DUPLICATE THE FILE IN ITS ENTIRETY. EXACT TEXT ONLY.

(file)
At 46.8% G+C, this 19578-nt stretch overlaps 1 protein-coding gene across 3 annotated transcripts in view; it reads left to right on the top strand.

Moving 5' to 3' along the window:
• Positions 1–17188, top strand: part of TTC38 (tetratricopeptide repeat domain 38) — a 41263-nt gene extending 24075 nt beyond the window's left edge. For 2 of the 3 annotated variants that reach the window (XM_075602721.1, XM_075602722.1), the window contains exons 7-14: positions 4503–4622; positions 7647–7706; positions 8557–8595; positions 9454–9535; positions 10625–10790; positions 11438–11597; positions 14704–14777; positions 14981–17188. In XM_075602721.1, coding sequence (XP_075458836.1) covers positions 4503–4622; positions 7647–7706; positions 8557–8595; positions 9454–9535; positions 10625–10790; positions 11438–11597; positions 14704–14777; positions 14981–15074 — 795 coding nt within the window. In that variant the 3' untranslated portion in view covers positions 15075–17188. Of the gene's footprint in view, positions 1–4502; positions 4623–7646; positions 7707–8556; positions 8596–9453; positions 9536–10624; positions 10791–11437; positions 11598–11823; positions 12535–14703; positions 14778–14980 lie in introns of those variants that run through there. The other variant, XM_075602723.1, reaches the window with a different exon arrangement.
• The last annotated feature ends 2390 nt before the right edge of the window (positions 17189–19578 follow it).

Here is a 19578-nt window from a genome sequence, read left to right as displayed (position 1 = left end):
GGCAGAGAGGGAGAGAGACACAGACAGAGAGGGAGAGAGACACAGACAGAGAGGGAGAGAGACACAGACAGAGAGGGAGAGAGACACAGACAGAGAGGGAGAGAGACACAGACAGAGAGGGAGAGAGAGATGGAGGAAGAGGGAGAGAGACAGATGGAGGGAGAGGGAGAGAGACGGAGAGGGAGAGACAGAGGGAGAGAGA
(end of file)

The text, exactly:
At 46.8% G+C, this 19578-nt stretch overlaps 1 protein-coding gene across 3 annotated transcripts in view; it reads left to right on the top strand.

Moving 5' to 3' along the window:
• Positions 1–17188, top strand: part of TTC38 (tetratricopeptide repeat domain 38) — a 41263-nt gene extending 24075 nt beyond the window's left edge. For 2 of the 3 annotated variants that reach the window (XM_075602721.1, XM_075602722.1), the window contains exons 7-14: positions 4503–4622; positions 7647–7706; positions 8557–8595; positions 9454–9535; positions 10625–10790; positions 11438–11597; positions 14704–14777; positions 14981–17188. In XM_075602721.1, coding sequence (XP_075458836.1) covers positions 4503–4622; positions 7647–7706; positions 8557–8595; positions 9454–9535; positions 10625–10790; positions 11438–11597; positions 14704–14777; positions 14981–15074 — 795 coding nt within the window. In that variant the 3' untranslated portion in view covers positions 15075–17188. Of the gene's footprint in view, positions 1–4502; positions 4623–7646; positions 7707–8556; positions 8596–9453; positions 9536–10624; positions 10791–11437; positions 11598–11823; positions 12535–14703; positions 14778–14980 lie in introns of those variants that run through there. The other variant, XM_075602723.1, reaches the window with a different exon arrangement.
• The last annotated feature ends 2390 nt before the right edge of the window (positions 17189–19578 follow it).

Here is a 19578-nt window from a genome sequence, read left to right as displayed (position 1 = left end):
GGCAGAGAGGGAGAGAGACACAGACAGAGAGGGAGAGAGACACAGACAGAGAGGGAGAGAGACACAGACAGAGAGGGAGAGAGACACAGACAGAGAGGGAGAGAGACACAGACAGAGAGGGAGAGAGAGATGGAGGAAGAGGGAGAGAGACAGATGGAGGGAGAGGGAGAGAGACGGAGAGGGAGAGACAGAGGGAGAGAGA